© Bash

Image Title

© Kitsuné

all editorials

50 shades of nude

For a long time judged as upper class or even slightly boring, beige is now making a big comeback in a cool and sensual version. Also called “nude”, the shade has more meaning than it seems and says as much about our need for restraint as our desire to opt for clothing with timeless elegance. 

There’s the desire for a reassuring, timeless aesthetic that can help us overcome the upsets of the modern world.

2023 will be understated or not at all! The proof? Fashion’s sensational (if we can use that word) return to minimalism is built around all the beige shades. Everywhere you look, putty, chalk, sand, caramel, and jute are the new belles of the ball. Who saw it coming? We enjoy these tones as a total look, and they’re a guarantee of “quiet luxury”, a trending concept that communicates low-key chic. But, more surprising, we also like them for a relaxed or sporty vibe, like Kim Kardashian’s body-hugging designs for her Skims brand. It seems like a long time ago that this so-simple nude was the safe bet for a certain straight-laced elite, whose icon will always be the late Carolyn Bessette. Or, in a recent version, it’s Gwyneth Paltrow defending herself in court with impressive bravura while wearing gradations of cream tones. But today nude is warm and inclusive, it’s for everyone.

Maison Kitsuné presents T-shirts and hoodies in a pale, luminous beige. At Sessùn, a brand we know loves earth and natural tones, fluid pants and tight-fitting dresses give an almost second-skin effect. It’s the same at Soeur. Since the brand’s beginning, minimalism has been at the heart of its DNA, and dresses and blouses in cotton voile have ultra-understated style. Ba&sh delivers impeccable pantsuits in milk chocolate, and Chloé Stora creates the ultimate blazer in an almost-terracotta tone. In short, the palette range is vast so it can flatter every skin tone and fulfil all the era’s aspirations.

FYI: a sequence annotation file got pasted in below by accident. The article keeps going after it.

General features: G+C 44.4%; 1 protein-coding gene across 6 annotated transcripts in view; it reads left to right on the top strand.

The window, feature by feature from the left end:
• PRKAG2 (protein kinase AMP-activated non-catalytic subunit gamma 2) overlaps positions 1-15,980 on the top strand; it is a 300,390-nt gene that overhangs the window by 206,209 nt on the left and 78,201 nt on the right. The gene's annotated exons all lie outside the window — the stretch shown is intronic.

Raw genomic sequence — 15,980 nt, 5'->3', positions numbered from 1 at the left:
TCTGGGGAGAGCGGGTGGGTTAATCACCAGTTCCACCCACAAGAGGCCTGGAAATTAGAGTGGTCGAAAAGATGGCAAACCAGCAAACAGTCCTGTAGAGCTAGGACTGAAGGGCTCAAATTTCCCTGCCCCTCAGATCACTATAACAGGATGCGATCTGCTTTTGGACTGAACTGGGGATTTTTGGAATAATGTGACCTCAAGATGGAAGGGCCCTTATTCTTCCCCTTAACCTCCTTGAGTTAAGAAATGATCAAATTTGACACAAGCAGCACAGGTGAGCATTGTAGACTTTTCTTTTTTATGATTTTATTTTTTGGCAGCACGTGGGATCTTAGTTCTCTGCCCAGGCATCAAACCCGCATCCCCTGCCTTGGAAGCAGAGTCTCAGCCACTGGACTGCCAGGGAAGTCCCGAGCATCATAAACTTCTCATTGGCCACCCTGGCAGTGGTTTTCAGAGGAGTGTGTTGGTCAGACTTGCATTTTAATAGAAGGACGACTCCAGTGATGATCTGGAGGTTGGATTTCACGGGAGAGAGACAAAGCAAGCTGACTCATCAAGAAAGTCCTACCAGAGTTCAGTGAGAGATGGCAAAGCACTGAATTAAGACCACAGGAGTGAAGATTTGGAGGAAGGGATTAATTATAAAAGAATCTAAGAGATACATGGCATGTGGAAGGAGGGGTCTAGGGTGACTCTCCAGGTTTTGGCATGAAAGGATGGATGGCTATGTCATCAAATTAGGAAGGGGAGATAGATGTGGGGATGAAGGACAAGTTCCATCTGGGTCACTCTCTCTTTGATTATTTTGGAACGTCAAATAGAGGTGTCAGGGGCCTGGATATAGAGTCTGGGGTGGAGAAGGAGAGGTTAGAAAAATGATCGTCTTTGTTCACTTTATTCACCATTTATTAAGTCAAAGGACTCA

First, there’s the desire for a reassuring, timeless aesthetic that can help us overcome the upsets of the modern world. In this case, fashion is echoing the home decor sector, so Scandinavian minimalism can be both inside a home and on our bodies. And next, the push is back to return clothing to its central role and celebrate well-cut garments in appealing, flattering materials. This is a far cry from the collection artifices that are sometimes more for social media than real life. Could we be seeing the end of a kind of super-instagrammable fashion?

In any case, it’s more often about putting money into sound, even safe, investments. And it’s about choosing pieces that work well and provide a certain, immediate charm, but that are also, more sensibly, easy to resell if needed. The second-hand boom, which includes the luxury industry, is probably reshuffling the deck. Because what we want to buy today is, on one hand, something timeless we’ll want to wear for a long time, but also an item we can easily put back on the market. The takeaway: not necessarily the latest capsule-collaboration that’s super trendy but with a short shelf life. So, does the arrival of beige signal the end of trends? Nothing is less certain, but until we once again fall for fluorescents and sequins, why not enjoy this moment of elegance and simplicity?

Thomas Zylberman, Stylist and Trend Expert with Carlin Creative, explains.

“Beige has recently replaced grey. And in doing so, its status has changed: instead of an upper class symbol, it has become slightly sensual, or, in any case, sexy and surprising. The entire iconography has changed. It’s no longer boring at all, thanks especially to celebrities like the Kardashians, Gigi and Bella Hadid, and Hailey Bieber, who love it and have helped make it mainstream. Beige coats no longer rule, nude has taken over sweatpants, satin bra tops, and close-fitting Lycra dresses! There’s a greater choice of fabrics, both matte and shiny. However, the colour isn’t easy to pair with others and is more easily worn in a monochrome total look.”

Image Title
Image Title
Image Title
Image Title
Image Title